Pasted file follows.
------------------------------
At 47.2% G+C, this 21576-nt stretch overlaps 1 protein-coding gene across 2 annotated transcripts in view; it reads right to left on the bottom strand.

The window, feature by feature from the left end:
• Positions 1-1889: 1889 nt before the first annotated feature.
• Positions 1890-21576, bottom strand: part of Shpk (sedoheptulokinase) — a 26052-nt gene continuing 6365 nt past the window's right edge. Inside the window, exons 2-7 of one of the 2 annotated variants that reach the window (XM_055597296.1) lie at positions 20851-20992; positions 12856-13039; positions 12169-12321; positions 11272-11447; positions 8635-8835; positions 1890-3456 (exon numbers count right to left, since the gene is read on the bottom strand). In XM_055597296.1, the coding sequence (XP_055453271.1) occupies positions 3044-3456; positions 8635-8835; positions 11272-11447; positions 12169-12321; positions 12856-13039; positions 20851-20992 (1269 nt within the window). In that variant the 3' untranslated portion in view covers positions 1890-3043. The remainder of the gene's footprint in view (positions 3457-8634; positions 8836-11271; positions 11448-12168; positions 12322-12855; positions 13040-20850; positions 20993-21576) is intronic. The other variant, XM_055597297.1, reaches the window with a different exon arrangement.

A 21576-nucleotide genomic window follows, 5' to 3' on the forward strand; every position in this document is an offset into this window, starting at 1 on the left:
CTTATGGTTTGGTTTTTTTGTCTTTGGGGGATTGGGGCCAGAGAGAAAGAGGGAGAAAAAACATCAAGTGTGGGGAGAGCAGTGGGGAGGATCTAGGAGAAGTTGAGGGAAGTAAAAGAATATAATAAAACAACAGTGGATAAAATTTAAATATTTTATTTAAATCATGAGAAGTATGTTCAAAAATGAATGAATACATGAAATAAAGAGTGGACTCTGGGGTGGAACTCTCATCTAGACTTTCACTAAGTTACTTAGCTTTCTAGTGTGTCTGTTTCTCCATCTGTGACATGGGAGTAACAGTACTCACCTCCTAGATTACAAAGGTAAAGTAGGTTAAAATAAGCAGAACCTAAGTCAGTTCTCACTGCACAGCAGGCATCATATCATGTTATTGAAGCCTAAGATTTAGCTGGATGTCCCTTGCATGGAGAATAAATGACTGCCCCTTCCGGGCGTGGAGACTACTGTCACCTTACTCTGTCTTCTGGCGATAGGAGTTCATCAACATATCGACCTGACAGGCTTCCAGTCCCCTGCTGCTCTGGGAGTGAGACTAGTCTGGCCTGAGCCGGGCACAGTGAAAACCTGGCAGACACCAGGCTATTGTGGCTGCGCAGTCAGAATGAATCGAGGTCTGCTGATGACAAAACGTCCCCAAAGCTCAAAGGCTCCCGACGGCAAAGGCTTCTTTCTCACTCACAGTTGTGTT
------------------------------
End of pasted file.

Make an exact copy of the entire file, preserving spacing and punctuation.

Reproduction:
At 47.2% G+C, this 21576-nt stretch overlaps 1 protein-coding gene across 2 annotated transcripts in view; it reads right to left on the bottom strand.

The window, feature by feature from the left end:
• Positions 1-1889: 1889 nt before the first annotated feature.
• Positions 1890-21576, bottom strand: part of Shpk (sedoheptulokinase) — a 26052-nt gene continuing 6365 nt past the window's right edge. Inside the window, exons 2-7 of one of the 2 annotated variants that reach the window (XM_055597296.1) lie at positions 20851-20992; positions 12856-13039; positions 12169-12321; positions 11272-11447; positions 8635-8835; positions 1890-3456 (exon numbers count right to left, since the gene is read on the bottom strand). In XM_055597296.1, the coding sequence (XP_055453271.1) occupies positions 3044-3456; positions 8635-8835; positions 11272-11447; positions 12169-12321; positions 12856-13039; positions 20851-20992 (1269 nt within the window). In that variant the 3' untranslated portion in view covers positions 1890-3043. The remainder of the gene's footprint in view (positions 3457-8634; positions 8836-11271; positions 11448-12168; positions 12322-12855; positions 13040-20850; positions 20993-21576) is intronic. The other variant, XM_055597297.1, reaches the window with a different exon arrangement.

A 21576-nucleotide genomic window follows, 5' to 3' on the forward strand; every position in this document is an offset into this window, starting at 1 on the left:
CTTATGGTTTGGTTTTTTTGTCTTTGGGGGATTGGGGCCAGAGAGAAAGAGGGAGAAAAAACATCAAGTGTGGGGAGAGCAGTGGGGAGGATCTAGGAGAAGTTGAGGGAAGTAAAAGAATATAATAAAACAACAGTGGATAAAATTTAAATATTTTATTTAAATCATGAGAAGTATGTTCAAAAATGAATGAATACATGAAATAAAGAGTGGACTCTGGGGTGGAACTCTCATCTAGACTTTCACTAAGTTACTTAGCTTTCTAGTGTGTCTGTTTCTCCATCTGTGACATGGGAGTAACAGTACTCACCTCCTAGATTACAAAGGTAAAGTAGGTTAAAATAAGCAGAACCTAAGTCAGTTCTCACTGCACAGCAGGCATCATATCATGTTATTGAAGCCTAAGATTTAGCTGGATGTCCCTTGCATGGAGAATAAATGACTGCCCCTTCCGGGCGTGGAGACTACTGTCACCTTACTCTGTCTTCTGGCGATAGGAGTTCATCAACATATCGACCTGACAGGCTTCCAGTCCCCTGCTGCTCTGGGAGTGAGACTAGTCTGGCCTGAGCCGGGCACAGTGAAAACCTGGCAGACACCAGGCTATTGTGGCTGCGCAGTCAGAATGAATCGAGGTCTGCTGATGACAAAACGTCCCCAAAGCTCAAAGGCTCCCGACGGCAAAGGCTTCTTTCTCACTCACAGTTGTGTT